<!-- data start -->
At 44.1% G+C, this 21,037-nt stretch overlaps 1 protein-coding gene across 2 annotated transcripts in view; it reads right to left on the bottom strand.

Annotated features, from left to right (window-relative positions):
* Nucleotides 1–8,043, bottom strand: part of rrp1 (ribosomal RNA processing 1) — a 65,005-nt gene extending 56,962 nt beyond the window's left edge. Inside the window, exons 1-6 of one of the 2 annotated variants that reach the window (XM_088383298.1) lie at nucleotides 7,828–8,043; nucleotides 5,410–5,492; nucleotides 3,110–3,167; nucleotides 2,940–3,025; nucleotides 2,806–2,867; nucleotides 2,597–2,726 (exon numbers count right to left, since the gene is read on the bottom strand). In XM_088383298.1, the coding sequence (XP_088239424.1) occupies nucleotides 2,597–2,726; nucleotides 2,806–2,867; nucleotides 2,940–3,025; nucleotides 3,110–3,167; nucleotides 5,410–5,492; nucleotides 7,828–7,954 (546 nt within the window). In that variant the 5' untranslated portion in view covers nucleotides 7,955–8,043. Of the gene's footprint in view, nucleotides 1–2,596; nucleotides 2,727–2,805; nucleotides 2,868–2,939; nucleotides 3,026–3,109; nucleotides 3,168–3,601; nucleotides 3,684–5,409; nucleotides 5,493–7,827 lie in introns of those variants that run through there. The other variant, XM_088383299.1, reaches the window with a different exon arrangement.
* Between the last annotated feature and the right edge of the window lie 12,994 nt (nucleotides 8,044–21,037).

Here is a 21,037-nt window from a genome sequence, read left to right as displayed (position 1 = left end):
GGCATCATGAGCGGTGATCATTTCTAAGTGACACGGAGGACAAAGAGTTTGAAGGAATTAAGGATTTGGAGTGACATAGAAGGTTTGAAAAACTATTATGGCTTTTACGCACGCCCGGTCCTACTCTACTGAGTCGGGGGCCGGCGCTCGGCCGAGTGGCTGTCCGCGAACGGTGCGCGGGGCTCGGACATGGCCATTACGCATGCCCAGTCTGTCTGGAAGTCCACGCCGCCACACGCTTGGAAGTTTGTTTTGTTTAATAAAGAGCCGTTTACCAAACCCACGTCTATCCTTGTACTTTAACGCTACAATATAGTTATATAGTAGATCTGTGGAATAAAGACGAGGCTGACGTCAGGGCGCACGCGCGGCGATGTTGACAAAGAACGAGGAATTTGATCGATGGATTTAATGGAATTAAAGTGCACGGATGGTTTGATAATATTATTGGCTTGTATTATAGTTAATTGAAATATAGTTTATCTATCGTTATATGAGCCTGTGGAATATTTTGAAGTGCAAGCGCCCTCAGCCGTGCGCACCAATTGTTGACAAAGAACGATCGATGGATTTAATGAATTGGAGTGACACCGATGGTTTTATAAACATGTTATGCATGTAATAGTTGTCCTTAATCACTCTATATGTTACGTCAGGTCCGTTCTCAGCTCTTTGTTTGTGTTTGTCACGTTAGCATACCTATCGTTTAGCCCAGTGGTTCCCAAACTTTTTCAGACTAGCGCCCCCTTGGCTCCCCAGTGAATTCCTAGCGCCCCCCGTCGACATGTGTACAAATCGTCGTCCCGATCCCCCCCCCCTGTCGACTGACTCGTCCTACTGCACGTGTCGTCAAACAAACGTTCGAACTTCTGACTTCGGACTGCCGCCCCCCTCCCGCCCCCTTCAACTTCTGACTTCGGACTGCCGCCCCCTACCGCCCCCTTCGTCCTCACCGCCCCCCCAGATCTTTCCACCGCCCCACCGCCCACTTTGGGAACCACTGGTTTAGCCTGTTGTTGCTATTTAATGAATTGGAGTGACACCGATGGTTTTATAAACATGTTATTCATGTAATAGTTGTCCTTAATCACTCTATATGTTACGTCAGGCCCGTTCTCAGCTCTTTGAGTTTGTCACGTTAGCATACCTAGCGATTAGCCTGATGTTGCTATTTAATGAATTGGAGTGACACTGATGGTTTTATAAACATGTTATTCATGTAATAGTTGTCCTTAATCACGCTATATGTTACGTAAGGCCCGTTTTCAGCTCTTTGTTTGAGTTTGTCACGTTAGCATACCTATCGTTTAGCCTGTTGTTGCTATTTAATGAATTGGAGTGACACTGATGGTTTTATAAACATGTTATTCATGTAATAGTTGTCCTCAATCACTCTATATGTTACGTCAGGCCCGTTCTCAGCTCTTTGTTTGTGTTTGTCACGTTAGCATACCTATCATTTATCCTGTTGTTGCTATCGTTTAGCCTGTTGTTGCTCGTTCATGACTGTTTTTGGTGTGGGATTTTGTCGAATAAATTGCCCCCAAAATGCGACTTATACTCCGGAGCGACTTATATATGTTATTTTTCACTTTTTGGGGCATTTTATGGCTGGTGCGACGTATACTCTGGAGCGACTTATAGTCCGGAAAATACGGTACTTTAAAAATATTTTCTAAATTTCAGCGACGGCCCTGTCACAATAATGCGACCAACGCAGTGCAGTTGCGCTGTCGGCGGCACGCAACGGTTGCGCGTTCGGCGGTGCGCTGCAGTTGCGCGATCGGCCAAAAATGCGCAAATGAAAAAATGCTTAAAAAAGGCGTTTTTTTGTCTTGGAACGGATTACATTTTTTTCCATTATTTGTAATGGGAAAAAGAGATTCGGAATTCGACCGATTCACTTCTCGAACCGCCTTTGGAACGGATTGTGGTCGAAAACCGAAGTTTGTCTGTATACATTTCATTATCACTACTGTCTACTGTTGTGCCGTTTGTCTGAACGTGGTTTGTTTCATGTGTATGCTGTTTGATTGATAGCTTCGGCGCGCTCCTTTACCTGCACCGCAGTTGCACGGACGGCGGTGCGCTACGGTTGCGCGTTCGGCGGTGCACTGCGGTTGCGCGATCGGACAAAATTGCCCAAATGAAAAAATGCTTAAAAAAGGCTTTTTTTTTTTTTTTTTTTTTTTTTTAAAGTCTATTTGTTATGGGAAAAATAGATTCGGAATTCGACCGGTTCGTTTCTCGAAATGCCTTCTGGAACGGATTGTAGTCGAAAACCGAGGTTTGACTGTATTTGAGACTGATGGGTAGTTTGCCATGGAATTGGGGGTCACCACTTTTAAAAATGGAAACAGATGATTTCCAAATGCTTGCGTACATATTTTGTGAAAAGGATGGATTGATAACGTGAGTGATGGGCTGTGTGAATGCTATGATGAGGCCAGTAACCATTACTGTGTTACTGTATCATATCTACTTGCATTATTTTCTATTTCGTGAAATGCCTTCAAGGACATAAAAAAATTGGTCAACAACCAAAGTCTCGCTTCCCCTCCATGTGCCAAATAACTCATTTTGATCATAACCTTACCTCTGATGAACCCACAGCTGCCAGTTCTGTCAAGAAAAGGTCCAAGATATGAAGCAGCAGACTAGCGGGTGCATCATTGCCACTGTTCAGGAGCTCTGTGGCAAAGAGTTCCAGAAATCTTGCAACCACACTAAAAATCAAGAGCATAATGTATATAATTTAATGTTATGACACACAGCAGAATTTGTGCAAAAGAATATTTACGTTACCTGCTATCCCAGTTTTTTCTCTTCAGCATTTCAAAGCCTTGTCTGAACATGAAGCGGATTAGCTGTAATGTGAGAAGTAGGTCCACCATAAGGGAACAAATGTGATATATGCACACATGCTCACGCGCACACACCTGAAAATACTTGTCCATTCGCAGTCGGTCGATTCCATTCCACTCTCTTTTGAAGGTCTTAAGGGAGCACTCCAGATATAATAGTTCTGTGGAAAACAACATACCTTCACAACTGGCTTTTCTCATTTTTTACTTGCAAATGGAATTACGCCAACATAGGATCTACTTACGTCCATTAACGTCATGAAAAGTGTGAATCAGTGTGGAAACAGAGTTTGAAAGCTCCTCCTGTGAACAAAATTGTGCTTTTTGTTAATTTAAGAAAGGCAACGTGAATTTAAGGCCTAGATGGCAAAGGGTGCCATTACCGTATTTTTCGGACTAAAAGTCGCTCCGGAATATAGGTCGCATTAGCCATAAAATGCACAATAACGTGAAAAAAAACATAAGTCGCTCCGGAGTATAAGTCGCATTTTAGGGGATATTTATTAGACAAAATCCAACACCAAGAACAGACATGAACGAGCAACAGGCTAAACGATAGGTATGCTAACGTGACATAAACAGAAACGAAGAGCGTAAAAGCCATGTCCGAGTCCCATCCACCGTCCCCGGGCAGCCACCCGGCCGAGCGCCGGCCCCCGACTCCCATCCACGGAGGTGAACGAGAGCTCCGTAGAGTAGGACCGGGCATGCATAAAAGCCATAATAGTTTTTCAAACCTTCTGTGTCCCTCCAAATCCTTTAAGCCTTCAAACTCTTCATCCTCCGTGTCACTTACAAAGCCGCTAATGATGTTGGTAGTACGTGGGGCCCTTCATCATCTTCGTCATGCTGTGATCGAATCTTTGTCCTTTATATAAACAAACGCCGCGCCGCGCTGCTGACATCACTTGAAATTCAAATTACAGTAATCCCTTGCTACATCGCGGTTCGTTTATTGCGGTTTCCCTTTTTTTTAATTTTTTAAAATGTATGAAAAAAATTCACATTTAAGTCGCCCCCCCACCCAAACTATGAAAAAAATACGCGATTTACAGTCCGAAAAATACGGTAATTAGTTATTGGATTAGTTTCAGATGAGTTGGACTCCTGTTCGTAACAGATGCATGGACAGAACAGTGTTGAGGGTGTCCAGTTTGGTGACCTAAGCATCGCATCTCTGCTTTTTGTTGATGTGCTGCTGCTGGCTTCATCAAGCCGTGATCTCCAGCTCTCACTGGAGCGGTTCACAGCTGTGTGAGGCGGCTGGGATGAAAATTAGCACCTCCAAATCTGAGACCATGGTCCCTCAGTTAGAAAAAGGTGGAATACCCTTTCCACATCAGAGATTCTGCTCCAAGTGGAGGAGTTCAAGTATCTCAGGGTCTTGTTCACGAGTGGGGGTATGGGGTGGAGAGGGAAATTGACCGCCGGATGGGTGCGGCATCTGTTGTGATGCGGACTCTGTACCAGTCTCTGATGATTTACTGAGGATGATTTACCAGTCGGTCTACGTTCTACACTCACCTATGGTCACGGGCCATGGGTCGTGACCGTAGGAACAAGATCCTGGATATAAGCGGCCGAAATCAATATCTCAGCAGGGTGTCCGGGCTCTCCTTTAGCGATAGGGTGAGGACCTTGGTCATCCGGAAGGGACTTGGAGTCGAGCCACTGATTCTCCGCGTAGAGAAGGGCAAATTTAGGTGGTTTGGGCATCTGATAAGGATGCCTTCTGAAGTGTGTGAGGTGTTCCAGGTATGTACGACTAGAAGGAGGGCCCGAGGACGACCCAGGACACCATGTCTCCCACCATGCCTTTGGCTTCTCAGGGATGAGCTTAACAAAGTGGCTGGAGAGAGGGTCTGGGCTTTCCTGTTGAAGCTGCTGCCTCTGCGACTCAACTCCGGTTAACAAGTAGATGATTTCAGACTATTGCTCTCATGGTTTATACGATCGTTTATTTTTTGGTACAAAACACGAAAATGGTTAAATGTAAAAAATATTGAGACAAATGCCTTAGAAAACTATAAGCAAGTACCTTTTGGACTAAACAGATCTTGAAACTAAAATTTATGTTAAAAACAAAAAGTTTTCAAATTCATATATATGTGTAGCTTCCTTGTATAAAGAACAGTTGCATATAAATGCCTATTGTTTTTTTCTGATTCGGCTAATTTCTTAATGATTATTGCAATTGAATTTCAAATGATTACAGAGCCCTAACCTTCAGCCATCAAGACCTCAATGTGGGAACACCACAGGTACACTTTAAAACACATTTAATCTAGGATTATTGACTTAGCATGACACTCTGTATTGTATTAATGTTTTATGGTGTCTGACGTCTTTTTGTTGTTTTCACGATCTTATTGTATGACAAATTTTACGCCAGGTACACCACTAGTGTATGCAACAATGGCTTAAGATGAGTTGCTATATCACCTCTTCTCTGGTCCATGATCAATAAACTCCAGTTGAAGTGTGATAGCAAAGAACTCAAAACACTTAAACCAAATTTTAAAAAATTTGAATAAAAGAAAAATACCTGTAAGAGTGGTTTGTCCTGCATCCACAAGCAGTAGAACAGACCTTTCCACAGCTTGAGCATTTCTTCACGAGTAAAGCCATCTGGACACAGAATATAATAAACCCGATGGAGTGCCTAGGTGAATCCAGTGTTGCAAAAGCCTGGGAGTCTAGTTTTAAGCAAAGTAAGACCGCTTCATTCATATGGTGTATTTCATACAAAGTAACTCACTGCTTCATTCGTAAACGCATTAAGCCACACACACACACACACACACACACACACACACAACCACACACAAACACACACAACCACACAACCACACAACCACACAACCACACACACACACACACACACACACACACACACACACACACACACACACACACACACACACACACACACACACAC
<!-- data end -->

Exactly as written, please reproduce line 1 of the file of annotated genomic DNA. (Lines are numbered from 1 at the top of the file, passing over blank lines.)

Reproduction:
At 44.1% G+C, this 21,037-nt stretch overlaps 1 protein-coding gene across 2 annotated transcripts in view; it reads right to left on the bottom strand.